By: Emma Wilson, Erica Lewis, and Elizabeth Greaves
On March 22, SWSG Pittsburgh sponsored three college mentors to attend Adagio Health Symposium: Transforming Women’s Health. Below is their reflection on the experience:
This year, Adagio Health held its first annual Health Symposium, which focused on gaps in women’s healthcare. We (SWSG mentors) were so honored to be in attendance. We heard from numerous speakers and panels, and without hesitation discussed the harsh realities that women and children face in seeking quality healthcare.
Senator Barbara Boxer was the keynote speaker, who successfully framed the day as an incredible opportunity by which all should be called to make changes in politically “dark times.” We certainly felt inspired to do just that after hearing her speak! One of the most striking discussions we attended was a panel speaking about the ineffective nature of Sexual Education. We heard from an expert on the subject, the executive director of Gwen’s Girls, a school board administrator, a sex educator from Planned Parenthood, and an 11th grade student. Hearing the testimony of these individuals and exploring why sex education is not comprehensive enough, especially for those who identify as LGBTQIA+, was quite shocking. The effect of this ineptitude is one of great gravity, and has the potential to completely change the course of a child’s life. As mentors we felt moved to support greater efforts in the revamping of sexual education.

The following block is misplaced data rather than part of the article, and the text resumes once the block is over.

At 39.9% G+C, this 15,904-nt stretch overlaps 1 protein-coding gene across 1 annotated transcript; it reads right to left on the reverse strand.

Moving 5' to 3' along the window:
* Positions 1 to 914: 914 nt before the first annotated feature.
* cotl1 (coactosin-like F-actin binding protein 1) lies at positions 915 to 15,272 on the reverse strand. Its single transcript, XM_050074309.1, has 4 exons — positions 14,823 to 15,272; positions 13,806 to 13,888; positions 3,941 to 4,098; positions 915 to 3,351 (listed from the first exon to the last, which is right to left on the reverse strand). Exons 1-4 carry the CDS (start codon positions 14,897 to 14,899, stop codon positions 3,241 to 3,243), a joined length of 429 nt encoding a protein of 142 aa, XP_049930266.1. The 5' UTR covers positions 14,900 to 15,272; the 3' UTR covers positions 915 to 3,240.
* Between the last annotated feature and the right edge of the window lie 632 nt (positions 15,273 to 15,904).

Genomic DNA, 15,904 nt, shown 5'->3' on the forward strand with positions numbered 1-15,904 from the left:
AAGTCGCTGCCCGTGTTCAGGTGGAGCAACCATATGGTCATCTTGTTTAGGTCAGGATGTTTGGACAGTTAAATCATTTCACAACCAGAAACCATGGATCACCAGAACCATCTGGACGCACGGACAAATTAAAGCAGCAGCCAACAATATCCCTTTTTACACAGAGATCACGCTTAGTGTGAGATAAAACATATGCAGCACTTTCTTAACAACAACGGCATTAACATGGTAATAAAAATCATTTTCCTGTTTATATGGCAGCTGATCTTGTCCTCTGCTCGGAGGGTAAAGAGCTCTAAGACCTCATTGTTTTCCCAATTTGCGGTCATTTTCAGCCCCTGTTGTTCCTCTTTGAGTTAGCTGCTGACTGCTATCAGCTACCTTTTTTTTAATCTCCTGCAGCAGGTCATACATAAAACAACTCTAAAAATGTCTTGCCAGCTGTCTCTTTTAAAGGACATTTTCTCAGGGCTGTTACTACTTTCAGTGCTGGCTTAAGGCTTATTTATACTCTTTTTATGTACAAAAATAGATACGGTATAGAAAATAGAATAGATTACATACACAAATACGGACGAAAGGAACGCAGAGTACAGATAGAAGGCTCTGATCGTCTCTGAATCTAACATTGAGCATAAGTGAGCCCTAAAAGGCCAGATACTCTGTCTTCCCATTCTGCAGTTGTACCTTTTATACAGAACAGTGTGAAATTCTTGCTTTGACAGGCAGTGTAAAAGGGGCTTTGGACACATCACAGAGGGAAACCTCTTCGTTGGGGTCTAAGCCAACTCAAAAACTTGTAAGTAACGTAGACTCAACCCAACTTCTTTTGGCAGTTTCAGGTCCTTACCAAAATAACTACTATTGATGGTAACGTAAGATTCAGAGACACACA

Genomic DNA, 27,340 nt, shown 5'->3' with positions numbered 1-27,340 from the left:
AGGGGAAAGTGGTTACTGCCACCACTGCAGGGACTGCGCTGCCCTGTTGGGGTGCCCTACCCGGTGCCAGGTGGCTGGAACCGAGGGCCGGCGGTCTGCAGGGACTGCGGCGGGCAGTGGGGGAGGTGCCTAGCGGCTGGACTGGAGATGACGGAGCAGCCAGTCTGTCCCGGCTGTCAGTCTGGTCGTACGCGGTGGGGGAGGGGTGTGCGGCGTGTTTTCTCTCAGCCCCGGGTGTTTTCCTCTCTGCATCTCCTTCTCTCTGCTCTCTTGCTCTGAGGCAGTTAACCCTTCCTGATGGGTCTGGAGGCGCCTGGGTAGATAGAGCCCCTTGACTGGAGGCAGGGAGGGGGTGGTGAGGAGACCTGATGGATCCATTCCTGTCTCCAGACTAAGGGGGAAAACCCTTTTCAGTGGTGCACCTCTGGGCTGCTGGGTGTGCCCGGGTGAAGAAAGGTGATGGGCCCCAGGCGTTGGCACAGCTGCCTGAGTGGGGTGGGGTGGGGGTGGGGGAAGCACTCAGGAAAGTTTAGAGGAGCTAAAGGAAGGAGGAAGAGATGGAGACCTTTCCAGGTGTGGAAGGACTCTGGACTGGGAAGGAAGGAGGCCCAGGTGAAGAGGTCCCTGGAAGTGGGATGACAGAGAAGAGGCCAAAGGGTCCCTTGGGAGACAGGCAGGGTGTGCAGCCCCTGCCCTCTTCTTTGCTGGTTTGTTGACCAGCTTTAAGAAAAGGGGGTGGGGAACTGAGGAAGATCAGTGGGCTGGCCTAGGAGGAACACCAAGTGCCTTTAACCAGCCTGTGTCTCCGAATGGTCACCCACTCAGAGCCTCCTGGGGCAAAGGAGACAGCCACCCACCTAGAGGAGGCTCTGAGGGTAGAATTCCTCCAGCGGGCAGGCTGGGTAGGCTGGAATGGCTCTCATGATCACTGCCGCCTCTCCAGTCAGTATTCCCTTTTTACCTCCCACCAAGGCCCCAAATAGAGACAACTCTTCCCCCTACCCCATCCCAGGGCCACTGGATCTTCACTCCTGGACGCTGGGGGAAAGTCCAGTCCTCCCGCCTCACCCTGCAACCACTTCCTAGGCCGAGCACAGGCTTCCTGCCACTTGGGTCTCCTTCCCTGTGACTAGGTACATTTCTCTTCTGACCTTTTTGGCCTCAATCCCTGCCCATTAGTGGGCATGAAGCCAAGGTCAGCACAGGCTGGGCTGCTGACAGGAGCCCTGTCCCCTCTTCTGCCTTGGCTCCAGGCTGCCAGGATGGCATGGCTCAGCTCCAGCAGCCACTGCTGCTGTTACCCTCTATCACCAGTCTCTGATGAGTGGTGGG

In addition to sexual education, we unpacked the drug epidemic and general gaps in the healthcare industry, and how those gaps only further complicate pre-existing challenges for women and their families. Advocacy was a huge part of these discussions, which we felt personally moved by. As mentors, we saw how we could increase the general health of our mentees by advocating for better systems & programs in the healthcare industry.
A prominent topic was the hard truth that a lack of effective health care is a vicious cycle, and as previously mentioned, gaps lead to more gaps. From mother to child, from family to society, an unhealthy population is an unproductive one. We were so inspired by the speakers at this symposium, but to listen and to understand is not enough. We as mentors felt called to act on our knowledge, and we hope you are too. While as mentors we may not play a role in the healthcare our girls receive, it is important to keep fighting as young women for their right (and our right) to affordable healthcare that solves long-term problems, instead of applying “band-aid” solutions. It’s important that women have options for health, in maternal care, in drug recovery, in mental well-being, and weight management. These options can’t be obscure, or unreasonably expensive. If we want to see a change in our populations health, we, SWSG mentors need to be that change!